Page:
A family wound reopens at Christmas in The Old Globe’s ‘Other Desert Cities’

By Diana Saenger

Family secrets can either tear a family apart or bring them together. That’s the theme of playwright Jon Robin Baitz’s 2011 “Other Desert Cities,” directed by Richard Seer and opening April 27 at the Old Globe Theatre. The play went to Broadway just months after it premiered and was a finalist for the 2012 Pulitzer Prize for Drama.

The Wyeth’s are a well-to-do couple in Palm Springs excited that their children are coming home for Christmas. After a few days of tennis and humorous conversation, their joy of being together begins to unravel. That’s because Brooke (Dana Green) has announced she’s written a memoir that she won’t show her parents.

“It seems to be an indictment of the parents over their treatment of Brooke’s older brother and the event of his running away and, eventually, suicide,” said Robert Foxworth, Old Globe Associate Artist who plays Lyman, Brooke’s father. “At one point, Brooke had a mental breakdown and Lyman and her mother spent a year back East as part of her rescue.”

Drama builds in this home where everyone has an iconic past. Her younger brother (Andy Bean) is a reality show producer; her dad a former movie actor turned politician; and her mother Polly (Kandis Chappell), a 1960s-era comedy writer turned socialite. Brooke’s sister, Silda, (Robin Pearson Rose), freshly out of rehab, is also at home for a visit.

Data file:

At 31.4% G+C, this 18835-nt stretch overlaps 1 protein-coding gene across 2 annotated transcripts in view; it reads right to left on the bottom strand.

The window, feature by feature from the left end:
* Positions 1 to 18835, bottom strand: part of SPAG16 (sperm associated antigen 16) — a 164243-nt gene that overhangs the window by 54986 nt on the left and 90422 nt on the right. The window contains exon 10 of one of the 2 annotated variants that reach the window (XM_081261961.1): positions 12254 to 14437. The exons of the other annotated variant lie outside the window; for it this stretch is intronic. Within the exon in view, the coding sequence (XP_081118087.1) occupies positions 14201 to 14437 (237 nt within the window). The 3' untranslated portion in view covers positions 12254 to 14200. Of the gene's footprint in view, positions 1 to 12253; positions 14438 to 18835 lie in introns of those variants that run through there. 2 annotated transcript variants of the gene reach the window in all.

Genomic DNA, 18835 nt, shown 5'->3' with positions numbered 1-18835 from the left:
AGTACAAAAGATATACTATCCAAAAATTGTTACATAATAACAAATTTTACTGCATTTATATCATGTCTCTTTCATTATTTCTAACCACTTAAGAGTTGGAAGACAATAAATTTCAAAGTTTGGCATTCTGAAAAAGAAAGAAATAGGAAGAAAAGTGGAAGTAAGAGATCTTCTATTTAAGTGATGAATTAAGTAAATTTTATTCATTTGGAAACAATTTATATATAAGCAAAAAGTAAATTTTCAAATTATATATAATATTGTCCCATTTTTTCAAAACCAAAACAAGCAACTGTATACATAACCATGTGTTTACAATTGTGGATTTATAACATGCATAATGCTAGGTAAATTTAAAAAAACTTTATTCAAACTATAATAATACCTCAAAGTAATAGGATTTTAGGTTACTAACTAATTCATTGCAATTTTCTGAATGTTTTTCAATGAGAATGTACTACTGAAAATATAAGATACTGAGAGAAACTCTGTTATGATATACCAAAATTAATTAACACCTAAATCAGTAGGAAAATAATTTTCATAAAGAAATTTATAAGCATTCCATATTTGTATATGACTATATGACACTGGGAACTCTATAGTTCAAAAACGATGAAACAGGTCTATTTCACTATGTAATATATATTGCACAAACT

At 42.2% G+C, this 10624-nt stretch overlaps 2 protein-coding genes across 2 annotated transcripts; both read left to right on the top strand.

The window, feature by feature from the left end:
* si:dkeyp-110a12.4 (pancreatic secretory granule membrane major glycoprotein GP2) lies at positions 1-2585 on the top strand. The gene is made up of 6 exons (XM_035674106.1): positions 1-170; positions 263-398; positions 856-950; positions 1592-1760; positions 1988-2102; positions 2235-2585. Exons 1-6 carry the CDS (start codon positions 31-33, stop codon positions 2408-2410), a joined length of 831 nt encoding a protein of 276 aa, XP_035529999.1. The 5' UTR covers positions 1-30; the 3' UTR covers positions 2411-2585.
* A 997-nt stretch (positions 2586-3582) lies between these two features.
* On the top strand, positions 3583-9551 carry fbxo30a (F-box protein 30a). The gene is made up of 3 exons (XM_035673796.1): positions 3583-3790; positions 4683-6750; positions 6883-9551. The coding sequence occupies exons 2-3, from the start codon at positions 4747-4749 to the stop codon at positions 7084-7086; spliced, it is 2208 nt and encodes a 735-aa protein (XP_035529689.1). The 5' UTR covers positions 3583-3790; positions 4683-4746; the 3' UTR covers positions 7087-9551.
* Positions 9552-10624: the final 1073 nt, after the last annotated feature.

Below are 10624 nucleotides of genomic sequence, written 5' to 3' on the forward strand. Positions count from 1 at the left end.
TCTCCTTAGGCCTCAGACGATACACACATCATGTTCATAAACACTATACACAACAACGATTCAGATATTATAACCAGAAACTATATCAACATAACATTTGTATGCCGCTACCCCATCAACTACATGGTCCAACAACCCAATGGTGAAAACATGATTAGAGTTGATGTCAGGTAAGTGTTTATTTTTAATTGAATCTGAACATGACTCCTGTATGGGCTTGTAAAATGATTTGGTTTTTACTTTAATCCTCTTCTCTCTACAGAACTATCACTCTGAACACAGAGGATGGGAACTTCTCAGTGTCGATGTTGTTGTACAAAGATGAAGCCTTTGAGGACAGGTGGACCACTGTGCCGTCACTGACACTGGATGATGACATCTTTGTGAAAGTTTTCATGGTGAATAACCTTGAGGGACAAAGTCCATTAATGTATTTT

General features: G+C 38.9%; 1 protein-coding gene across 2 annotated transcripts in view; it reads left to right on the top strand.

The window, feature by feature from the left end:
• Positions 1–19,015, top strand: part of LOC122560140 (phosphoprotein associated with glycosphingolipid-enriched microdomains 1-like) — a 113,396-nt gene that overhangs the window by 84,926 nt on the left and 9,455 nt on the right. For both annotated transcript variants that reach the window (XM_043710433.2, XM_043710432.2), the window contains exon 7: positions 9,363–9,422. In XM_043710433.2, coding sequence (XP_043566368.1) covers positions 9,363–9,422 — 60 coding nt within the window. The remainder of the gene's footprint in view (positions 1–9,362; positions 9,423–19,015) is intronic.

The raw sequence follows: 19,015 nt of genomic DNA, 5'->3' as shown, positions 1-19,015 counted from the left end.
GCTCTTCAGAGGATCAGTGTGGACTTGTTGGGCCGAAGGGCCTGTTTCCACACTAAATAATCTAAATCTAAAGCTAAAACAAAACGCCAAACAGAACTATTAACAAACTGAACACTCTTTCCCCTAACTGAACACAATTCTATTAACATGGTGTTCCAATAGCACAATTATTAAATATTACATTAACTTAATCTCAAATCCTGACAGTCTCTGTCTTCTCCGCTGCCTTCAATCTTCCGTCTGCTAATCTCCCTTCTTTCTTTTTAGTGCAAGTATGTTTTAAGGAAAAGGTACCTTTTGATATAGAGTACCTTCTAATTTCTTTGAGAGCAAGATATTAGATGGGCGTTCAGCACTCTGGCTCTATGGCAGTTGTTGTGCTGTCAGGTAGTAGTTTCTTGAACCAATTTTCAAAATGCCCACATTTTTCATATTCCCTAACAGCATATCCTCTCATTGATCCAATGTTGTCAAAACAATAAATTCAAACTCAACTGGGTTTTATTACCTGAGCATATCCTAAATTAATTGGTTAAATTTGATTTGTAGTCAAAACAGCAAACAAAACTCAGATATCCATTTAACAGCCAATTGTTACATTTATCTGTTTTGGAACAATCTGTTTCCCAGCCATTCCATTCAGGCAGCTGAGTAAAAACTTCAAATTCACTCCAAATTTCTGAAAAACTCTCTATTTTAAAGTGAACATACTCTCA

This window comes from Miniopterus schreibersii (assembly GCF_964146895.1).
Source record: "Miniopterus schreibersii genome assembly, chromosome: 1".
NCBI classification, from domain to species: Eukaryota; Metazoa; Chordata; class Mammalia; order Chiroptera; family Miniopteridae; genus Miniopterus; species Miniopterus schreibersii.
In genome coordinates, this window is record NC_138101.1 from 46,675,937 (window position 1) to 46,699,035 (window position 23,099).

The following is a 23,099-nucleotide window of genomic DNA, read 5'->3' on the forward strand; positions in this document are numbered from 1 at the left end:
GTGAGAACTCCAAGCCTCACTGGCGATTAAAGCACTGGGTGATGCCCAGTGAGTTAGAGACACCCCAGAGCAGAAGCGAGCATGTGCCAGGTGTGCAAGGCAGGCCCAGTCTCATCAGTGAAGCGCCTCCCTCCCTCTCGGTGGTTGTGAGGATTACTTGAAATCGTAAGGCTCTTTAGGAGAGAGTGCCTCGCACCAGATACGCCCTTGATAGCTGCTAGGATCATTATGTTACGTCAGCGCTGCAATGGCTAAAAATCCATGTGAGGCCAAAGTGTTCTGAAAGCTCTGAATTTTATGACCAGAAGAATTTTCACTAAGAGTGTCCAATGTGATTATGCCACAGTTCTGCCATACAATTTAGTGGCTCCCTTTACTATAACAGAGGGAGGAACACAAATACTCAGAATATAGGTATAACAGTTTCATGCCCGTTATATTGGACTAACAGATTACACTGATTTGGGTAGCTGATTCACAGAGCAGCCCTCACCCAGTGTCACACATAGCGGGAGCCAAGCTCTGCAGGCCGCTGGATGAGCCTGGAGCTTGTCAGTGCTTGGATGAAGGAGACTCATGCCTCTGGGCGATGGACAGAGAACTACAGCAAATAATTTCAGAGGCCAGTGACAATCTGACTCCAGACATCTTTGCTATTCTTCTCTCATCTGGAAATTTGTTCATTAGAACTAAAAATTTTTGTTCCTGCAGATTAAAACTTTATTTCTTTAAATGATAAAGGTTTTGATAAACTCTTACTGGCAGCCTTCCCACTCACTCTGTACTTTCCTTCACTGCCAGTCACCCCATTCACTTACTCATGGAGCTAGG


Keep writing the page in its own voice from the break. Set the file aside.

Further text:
Revelations in Brooke’s memoir change the dynamics of the family, especially for her dad.

“They’ve been very close historically,” Foxworth said. “But she has a memory of her dad with the older son that she writes about negatively in her book. It’s a disastrous slap in the face to her father because he’s been very caring of her.”

The family’s politics also fuel the gathering. Movie actor dad became involved with politics and was a friend of the Ronald Regan family, head of the Republican National Committee, and at one time, an ambassador.

“Parents on the right, the children very much on the left (so naturally), they are in disagreement about the war in Iraq,” Foxworth said. “Everyone sees the same event from a different perspective.”

Foxworth said with the play’s over- arching dark tones, patrons will have lots to think about after leaving the theater.

“Many will realize, we’re not alone,” he said. “We all have problems, many within our families, and to some degree, even those who might seem immune because of status or power. There will be questions about where we stand in terms of how we tell the real story of our families without hurting people. Politics will also be on people’s minds, especially concerning how parents’ politics can affect a family.”

If you go

■ What: ‘Other Desert Cities’

■ When: Matinees and evenings April 27-June 2

■ Where: The Old Globe Theatre, 1363 Old Globe Way in Balboa Park, San Diego

■ Tickets: From $29

■ Box Office: (619) 234-5623

■ Website: